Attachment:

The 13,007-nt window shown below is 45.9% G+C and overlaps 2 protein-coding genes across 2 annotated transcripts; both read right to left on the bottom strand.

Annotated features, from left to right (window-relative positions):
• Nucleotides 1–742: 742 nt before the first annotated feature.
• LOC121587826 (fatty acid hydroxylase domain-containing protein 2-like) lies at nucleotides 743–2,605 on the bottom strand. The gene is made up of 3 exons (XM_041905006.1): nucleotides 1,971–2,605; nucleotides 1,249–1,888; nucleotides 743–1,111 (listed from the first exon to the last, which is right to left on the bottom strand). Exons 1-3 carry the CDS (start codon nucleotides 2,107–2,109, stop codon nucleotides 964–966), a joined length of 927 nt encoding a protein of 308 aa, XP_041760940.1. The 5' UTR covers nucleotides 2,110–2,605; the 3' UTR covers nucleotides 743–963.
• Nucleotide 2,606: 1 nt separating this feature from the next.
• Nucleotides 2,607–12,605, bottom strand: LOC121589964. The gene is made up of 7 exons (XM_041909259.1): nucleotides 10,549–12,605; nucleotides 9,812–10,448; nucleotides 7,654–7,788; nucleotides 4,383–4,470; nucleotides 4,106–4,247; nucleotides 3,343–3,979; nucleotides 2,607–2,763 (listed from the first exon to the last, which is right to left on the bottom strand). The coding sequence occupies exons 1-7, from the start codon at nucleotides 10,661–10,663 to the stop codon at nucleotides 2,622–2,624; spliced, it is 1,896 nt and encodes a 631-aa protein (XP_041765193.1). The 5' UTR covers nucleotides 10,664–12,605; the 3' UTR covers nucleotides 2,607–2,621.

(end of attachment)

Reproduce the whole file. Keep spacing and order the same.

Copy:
The 13,007-nt window shown below is 45.9% G+C and overlaps 2 protein-coding genes across 2 annotated transcripts; both read right to left on the bottom strand.

Annotated features, from left to right (window-relative positions):
• Nucleotides 1–742: 742 nt before the first annotated feature.
• LOC121587826 (fatty acid hydroxylase domain-containing protein 2-like) lies at nucleotides 743–2,605 on the bottom strand. The gene is made up of 3 exons (XM_041905006.1): nucleotides 1,971–2,605; nucleotides 1,249–1,888; nucleotides 743–1,111 (listed from the first exon to the last, which is right to left on the bottom strand). Exons 1-3 carry the CDS (start codon nucleotides 2,107–2,109, stop codon nucleotides 964–966), a joined length of 927 nt encoding a protein of 308 aa, XP_041760940.1. The 5' UTR covers nucleotides 2,110–2,605; the 3' UTR covers nucleotides 743–963.
• Nucleotide 2,606: 1 nt separating this feature from the next.
• Nucleotides 2,607–12,605, bottom strand: LOC121589964. The gene is made up of 7 exons (XM_041909259.1): nucleotides 10,549–12,605; nucleotides 9,812–10,448; nucleotides 7,654–7,788; nucleotides 4,383–4,470; nucleotides 4,106–4,247; nucleotides 3,343–3,979; nucleotides 2,607–2,763 (listed from the first exon to the last, which is right to left on the bottom strand). The coding sequence occupies exons 1-7, from the start codon at nucleotides 10,661–10,663 to the stop codon at nucleotides 2,622–2,624; spliced, it is 1,896 nt and encodes a 631-aa protein (XP_041765193.1). The 5' UTR covers nucleotides 10,664–12,605; the 3' UTR covers nucleotides 2,607–2,621.